FIGURE 2 is a vertical fragmentary sectional view to an enlarged scale taken generally along the line 2-2 of FIGURE 1 illustrating a paper cup being dispensed from a dispenser at station 1 of the machine onto a test stand supported on the upper run of a conveyor belt with the cup and portions of the test stand also being shown in section;

FIGURE 3 is a view similar to FIGURE 2 taken generally along line 3 3 of FIGURE l showing a cup being pressed firmly down on the test stand at the pressing or second station of the machine;

FIGURE 4 is a view similar to both FIGURES 2 and 3 taken generally along line 4-4 of FIGURE l showing a cup on a slightly modified test stand at a third station of the machine at which the cup remains for a sufficient time necessary to detect the smallest leak that would cause the container to be later rejected; and

4 FIGURE 5 is a view similar to FIGURES 2-4 taken generally along line '5--5 of FIGURE l showing a defective container being sucked up into a pneumatic reject tube from a test stand upon which it was loosely sitting.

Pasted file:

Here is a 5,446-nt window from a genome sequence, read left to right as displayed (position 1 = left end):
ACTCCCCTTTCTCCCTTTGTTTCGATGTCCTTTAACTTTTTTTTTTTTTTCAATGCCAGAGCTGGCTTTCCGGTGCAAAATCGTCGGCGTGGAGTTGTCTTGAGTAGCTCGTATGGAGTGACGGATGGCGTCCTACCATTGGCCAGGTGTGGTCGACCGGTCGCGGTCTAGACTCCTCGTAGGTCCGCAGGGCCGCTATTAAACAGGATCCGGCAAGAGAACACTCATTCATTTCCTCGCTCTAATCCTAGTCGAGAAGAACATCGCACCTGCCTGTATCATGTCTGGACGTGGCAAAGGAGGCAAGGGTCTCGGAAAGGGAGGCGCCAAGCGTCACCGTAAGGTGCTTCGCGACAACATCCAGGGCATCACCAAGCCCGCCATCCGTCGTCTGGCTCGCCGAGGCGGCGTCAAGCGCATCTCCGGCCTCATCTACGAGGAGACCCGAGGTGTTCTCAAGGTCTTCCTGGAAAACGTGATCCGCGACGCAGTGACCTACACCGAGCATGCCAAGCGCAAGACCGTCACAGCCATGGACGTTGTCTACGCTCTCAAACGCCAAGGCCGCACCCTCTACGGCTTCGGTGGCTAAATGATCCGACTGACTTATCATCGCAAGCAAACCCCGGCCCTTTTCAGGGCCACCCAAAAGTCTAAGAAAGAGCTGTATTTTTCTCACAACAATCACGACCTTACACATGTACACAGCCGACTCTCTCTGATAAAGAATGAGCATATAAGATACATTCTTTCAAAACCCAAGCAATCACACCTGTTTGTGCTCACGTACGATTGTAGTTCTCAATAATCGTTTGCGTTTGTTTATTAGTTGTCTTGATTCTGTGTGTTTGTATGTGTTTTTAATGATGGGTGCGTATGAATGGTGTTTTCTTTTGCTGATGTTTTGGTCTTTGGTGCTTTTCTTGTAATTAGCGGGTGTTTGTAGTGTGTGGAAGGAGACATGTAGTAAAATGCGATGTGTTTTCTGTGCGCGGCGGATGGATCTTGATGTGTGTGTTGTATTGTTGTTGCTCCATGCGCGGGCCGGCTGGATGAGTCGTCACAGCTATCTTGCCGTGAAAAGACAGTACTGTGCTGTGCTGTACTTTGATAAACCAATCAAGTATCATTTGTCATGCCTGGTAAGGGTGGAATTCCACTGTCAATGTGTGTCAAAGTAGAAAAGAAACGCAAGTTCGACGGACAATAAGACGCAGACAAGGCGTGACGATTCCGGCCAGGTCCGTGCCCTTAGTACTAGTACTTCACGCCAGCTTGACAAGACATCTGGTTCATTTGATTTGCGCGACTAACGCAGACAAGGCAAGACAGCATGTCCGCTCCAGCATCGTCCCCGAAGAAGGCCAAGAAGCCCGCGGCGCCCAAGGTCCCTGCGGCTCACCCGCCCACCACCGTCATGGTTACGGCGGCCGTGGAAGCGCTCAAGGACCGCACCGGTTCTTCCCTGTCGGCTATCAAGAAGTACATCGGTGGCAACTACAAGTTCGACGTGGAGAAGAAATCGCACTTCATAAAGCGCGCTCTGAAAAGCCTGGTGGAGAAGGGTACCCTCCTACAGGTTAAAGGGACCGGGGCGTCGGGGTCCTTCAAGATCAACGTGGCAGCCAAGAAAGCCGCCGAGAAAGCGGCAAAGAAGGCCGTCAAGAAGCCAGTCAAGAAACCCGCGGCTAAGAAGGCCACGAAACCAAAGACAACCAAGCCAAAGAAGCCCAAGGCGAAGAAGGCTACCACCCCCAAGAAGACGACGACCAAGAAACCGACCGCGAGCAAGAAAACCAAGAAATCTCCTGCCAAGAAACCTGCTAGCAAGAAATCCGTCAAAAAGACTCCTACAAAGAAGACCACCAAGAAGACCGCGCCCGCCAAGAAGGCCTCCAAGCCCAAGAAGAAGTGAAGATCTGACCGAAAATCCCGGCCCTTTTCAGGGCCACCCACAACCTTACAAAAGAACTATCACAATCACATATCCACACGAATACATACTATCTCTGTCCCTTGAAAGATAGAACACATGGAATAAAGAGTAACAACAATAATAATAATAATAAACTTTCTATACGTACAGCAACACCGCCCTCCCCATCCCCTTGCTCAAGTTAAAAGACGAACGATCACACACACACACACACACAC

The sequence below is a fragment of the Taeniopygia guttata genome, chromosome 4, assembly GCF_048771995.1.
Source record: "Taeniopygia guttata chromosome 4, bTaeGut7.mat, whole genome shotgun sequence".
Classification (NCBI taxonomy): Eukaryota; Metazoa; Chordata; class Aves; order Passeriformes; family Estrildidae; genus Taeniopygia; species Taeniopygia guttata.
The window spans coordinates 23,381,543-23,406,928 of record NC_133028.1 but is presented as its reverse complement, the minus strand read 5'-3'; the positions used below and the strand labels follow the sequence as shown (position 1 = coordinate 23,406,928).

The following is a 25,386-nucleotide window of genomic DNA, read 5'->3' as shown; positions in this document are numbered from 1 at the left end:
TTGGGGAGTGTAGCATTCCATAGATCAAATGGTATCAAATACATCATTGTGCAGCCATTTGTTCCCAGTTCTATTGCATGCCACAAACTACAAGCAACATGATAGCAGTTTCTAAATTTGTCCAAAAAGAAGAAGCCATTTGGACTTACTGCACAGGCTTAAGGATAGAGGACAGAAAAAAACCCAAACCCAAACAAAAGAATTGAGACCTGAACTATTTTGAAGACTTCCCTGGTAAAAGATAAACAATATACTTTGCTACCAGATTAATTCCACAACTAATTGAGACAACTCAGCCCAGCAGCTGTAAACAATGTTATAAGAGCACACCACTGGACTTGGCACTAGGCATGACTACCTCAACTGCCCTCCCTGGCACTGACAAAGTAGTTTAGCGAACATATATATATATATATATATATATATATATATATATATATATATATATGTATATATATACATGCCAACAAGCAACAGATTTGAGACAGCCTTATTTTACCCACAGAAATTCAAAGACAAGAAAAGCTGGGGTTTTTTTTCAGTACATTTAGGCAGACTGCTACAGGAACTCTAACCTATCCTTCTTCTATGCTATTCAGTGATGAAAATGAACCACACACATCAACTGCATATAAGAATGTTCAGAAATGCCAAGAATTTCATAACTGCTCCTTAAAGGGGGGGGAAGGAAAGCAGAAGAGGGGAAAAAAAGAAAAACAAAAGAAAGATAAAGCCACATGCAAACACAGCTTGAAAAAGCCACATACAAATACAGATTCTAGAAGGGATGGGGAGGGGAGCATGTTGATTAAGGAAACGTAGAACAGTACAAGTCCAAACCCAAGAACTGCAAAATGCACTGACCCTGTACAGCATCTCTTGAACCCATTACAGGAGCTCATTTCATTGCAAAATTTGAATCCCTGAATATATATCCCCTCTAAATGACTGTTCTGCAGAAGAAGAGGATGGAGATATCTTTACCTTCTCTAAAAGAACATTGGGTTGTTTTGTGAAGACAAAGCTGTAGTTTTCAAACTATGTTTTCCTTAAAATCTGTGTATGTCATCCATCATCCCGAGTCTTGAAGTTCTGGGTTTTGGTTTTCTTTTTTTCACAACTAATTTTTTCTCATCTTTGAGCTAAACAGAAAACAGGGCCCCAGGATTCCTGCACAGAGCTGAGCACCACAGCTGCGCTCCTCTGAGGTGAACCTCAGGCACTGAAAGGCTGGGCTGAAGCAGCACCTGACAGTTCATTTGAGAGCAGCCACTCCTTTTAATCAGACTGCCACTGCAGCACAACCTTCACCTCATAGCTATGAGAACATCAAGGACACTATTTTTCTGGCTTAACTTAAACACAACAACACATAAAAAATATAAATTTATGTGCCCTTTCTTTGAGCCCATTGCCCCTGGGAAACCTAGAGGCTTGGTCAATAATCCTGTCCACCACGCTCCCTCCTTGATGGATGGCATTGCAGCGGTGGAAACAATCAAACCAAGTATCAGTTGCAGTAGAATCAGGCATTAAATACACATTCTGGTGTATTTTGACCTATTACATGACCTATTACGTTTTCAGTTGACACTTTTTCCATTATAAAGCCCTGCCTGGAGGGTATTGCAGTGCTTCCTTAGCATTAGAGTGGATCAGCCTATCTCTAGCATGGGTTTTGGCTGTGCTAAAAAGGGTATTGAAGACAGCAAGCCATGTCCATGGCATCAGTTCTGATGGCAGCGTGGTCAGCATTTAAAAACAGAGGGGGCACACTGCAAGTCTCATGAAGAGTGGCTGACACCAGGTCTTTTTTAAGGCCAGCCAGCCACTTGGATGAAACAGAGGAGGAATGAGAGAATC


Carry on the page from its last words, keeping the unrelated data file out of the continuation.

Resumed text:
DESCRIPTION OF THE PREFERRED EMBODIMENT The testing machine embodying the inventive concepts shown in FIGURE 1 is designated generally by the numeral 1t). Machine 10 comprises an endless belt 11 entrained about horizontally spaced apart pulleys 12 and 13. Belt 11 and pulleys 12 and 13 are preferably provided with cogs so that there will be no slipping of the belt on the pulleys and the timing of the machine will be properly maintained. Suitable drive means 14 which is preferably a commercially available variable speed type so that the machine speed can be readily adjusted is provided as the main power source for the machine 10. An indexing means 15 which maybe one of a number of common indexing drive means commercially available is driven in timed relationship by the drive means 14. Pulley 13 is in turn driven in intermittent fashion in a well known manner by the indexing means 15.